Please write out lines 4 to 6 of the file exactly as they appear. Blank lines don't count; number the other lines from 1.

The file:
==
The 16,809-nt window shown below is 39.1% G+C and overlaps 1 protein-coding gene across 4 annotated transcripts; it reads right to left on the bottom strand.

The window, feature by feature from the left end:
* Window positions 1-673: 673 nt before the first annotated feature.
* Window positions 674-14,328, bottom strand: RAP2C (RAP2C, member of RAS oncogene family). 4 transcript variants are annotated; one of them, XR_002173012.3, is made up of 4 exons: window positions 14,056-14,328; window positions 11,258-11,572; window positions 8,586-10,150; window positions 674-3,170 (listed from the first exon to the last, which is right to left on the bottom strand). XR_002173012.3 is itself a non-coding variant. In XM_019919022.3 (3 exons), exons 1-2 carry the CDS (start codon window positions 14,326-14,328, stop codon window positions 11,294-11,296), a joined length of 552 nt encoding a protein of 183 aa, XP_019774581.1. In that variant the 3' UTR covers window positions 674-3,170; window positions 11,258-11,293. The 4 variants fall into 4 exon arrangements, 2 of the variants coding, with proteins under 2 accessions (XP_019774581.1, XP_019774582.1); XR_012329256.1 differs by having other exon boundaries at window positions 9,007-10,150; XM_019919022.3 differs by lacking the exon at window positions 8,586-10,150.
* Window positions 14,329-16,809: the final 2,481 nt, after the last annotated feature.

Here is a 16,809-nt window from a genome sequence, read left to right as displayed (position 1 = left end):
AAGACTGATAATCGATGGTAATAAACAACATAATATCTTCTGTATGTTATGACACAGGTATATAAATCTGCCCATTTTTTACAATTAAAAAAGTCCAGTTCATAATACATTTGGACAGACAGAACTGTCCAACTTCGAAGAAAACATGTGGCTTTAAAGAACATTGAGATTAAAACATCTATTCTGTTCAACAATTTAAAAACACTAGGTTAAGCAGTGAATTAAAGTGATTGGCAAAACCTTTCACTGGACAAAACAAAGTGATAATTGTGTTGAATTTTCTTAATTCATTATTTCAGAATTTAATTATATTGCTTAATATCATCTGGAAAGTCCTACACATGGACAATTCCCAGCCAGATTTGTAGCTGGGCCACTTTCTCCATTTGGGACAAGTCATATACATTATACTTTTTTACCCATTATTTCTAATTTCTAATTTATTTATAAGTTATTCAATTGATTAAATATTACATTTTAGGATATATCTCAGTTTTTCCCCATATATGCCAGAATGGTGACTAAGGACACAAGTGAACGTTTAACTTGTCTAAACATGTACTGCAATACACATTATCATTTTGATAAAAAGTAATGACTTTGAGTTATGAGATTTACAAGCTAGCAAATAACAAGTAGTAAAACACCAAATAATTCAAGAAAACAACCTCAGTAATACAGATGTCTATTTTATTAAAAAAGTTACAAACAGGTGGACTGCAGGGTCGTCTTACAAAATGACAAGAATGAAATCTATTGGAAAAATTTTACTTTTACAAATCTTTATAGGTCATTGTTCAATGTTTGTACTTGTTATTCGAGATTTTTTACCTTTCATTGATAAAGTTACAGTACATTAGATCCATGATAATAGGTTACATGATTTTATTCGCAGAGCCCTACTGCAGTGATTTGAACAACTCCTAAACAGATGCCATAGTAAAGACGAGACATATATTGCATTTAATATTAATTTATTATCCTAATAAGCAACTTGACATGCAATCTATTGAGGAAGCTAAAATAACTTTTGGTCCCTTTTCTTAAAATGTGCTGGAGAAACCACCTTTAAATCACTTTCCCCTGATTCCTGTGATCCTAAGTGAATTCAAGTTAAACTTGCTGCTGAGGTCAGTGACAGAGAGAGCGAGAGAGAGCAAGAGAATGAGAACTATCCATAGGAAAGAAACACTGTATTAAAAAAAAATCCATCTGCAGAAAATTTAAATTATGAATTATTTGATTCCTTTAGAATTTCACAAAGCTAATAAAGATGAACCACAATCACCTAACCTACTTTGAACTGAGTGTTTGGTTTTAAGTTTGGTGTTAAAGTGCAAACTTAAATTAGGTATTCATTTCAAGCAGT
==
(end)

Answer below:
* Window positions 674-14,328, bottom strand: RAP2C (RAP2C, member of RAS oncogene family). 4 transcript variants are annotated; one of them, XR_002173012.3, is made up of 4 exons: window positions 14,056-14,328; window positions 11,258-11,572; window positions 8,586-10,150; window positions 674-3,170 (listed from the first exon to the last, which is right to left on the bottom strand). XR_002173012.3 is itself a non-coding variant. In XM_019919022.3 (3 exons), exons 1-2 carry the CDS (start codon window positions 14,326-14,328, stop codon window positions 11,294-11,296), a joined length of 552 nt encoding a protein of 183 aa, XP_019774581.1. In that variant the 3' UTR covers window positions 674-3,170; window positions 11,258-11,293. The 4 variants fall into 4 exon arrangements, 2 of the variants coding, with proteins under 2 accessions (XP_019774581.1, XP_019774582.1); XR_012329256.1 differs by having other exon boundaries at window positions 9,007-10,150; XM_019919022.3 differs by lacking the exon at window positions 8,586-10,150.
* Window positions 14,329-16,809: the final 2,481 nt, after the last annotated feature.

Here is a 16,809-nt window from a genome sequence, read left to right as displayed (position 1 = left end):